Just a month into its existence, Apple Music was one of the most-used mobile apps in the United States. According to comScore, the much-discussed streaming service, which launched June 30 as part of an update to Apple’s mobile operating system, iOS, leaped right onto a list of apps that includes some of the largest, most popular ones in the world, including Facebook and Google Search. It also became the second music app to crack the list, according to comScore’s data, more than 40 percent of U.S. mobile users used Pandora in July.

Prior to Apple Music’s official launch, industry observers noted that Apple would enjoy a number of strategic advantages over competitors like Spotify, Rdio and Google Play Music, but the biggest was its enormous user base. As of July, it controlled 44 percent of the U.S. smartphone market, according to comScore data, and each of those users would automatically get the chance to try Apple Music for free for three months.

Despite uneven reviews from the media, it got off to a decent start; six weeks later, the company announced that 11 million people were using it. That number put Apple Music solidly in the middle of a crowded pack of competitors, far behind Spotify's 20 million paying subscribers but ahead of Rhapsody's 3 million and Tidal’s 770,000. It also proved capable of driving large numbers of people to check out a featured release: "Compton: A Soundtrack," released exclusively on Apple Music, is already one of the most-streamed albums of he year.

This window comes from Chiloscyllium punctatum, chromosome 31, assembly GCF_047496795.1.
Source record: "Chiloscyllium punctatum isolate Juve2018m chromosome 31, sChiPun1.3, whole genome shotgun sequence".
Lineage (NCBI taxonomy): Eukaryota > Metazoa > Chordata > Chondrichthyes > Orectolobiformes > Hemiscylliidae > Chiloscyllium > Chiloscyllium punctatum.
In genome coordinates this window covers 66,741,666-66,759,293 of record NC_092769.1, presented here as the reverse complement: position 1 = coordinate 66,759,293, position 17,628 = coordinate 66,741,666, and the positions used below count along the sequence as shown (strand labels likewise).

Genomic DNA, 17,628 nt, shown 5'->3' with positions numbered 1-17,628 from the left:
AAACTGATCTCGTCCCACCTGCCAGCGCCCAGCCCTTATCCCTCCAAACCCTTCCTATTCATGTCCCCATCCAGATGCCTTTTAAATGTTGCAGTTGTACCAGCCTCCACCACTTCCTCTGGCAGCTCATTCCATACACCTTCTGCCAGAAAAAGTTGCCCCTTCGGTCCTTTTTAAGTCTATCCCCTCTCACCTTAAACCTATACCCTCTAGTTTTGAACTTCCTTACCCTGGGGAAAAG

Whether Apple Music can retain this enormous audience of users remains to be seen. Apple’s vice president of iTunes International, Oliver Schusser, told the Guardian it was working hard to improve a number of the app’s aspects, both for its existing user base and for an Android audience that will get to try Apple Music later this year.